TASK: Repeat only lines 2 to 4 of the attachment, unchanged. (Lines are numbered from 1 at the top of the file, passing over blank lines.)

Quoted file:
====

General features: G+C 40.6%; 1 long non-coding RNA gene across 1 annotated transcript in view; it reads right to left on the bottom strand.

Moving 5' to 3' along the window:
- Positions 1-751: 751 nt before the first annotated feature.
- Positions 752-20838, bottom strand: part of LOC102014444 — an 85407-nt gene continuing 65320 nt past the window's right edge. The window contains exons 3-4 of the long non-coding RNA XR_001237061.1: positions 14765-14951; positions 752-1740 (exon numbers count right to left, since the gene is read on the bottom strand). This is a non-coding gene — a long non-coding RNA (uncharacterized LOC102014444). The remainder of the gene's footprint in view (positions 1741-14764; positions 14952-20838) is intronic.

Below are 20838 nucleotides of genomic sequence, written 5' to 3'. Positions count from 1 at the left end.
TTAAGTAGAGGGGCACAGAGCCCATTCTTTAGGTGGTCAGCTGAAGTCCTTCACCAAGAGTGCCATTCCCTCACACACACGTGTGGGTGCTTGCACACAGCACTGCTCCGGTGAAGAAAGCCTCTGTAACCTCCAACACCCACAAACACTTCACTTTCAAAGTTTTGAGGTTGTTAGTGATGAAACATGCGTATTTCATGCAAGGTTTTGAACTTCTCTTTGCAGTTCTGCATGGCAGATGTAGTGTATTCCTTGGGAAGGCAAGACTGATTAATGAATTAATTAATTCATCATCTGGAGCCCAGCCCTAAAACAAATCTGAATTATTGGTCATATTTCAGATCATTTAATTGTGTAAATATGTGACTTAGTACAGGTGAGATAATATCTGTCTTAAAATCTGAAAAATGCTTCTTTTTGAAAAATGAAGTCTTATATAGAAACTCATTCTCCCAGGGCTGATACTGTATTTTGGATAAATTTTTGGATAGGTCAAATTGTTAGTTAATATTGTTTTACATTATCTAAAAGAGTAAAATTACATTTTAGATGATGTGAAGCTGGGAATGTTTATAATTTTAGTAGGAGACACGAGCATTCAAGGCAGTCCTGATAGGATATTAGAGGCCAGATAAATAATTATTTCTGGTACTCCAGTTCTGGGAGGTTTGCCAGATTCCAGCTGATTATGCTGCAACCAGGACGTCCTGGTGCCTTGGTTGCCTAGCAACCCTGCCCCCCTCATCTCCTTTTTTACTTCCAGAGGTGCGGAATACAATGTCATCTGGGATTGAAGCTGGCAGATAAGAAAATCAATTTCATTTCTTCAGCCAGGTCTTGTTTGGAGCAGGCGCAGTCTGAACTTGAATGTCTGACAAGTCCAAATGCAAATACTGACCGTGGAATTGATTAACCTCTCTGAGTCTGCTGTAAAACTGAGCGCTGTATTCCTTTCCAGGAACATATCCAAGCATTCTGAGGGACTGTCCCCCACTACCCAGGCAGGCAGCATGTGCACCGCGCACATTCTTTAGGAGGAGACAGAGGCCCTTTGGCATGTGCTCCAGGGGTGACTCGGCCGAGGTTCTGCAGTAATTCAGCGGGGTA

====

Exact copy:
Moving 5' to 3' along the window:
- Positions 1-751: 751 nt before the first annotated feature.
- Positions 752-20838, bottom strand: part of LOC102014444 — an 85407-nt gene continuing 65320 nt past the window's right edge. The window contains exons 3-4 of the long non-coding RNA XR_001237061.1: positions 14765-14951; positions 752-1740 (exon numbers count right to left, since the gene is read on the bottom strand). This is a non-coding gene — a long non-coding RNA (uncharacterized LOC102014444). The remainder of the gene's footprint in view (positions 1741-14764; positions 14952-20838) is intronic.